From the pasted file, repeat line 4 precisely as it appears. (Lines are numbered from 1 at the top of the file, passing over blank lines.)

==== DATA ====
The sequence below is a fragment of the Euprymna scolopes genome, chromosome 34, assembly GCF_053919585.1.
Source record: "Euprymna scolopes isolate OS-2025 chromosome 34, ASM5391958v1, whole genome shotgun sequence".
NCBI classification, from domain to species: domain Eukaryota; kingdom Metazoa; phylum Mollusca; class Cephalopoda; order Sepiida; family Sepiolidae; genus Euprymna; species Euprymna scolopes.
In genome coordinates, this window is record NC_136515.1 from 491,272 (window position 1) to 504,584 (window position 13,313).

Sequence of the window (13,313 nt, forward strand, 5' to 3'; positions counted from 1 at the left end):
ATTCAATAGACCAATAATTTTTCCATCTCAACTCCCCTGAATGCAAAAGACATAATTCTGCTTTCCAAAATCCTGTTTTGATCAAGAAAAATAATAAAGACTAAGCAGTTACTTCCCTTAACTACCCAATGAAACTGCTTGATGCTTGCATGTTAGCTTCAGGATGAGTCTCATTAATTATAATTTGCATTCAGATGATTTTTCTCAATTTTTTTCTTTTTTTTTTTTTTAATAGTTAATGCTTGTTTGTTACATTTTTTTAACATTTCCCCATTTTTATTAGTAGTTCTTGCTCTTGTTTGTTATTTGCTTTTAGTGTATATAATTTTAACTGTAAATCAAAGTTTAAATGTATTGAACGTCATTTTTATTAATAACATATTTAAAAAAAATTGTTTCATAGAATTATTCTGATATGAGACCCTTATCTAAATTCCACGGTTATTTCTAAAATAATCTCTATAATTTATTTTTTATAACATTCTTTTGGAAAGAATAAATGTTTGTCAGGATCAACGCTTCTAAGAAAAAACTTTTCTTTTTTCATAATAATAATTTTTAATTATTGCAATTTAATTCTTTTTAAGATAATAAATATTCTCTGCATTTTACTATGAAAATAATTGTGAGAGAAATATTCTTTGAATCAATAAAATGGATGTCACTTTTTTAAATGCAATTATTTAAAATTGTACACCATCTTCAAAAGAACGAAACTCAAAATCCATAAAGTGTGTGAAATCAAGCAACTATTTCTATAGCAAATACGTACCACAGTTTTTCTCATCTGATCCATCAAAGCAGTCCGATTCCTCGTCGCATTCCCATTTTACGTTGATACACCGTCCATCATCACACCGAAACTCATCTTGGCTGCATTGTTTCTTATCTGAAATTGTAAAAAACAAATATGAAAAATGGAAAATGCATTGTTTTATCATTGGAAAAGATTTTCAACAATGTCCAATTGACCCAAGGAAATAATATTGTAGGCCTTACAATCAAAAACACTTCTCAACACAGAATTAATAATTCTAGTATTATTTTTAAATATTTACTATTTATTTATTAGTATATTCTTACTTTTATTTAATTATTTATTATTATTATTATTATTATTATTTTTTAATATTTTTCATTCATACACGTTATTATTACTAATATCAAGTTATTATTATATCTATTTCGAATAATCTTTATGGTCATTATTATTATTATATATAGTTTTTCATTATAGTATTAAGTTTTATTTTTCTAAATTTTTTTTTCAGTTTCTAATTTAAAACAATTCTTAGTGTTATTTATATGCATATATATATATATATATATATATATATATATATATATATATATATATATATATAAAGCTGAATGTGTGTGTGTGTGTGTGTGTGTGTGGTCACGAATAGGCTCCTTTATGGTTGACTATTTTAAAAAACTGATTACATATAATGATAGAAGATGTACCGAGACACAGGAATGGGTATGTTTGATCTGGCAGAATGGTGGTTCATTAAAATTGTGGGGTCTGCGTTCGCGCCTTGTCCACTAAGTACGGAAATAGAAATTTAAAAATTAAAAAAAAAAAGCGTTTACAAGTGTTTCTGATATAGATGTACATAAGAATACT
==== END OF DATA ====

In genome coordinates, this window is record NC_136515.1 from 491,272 (window position 1) to 504,584 (window position 13,313).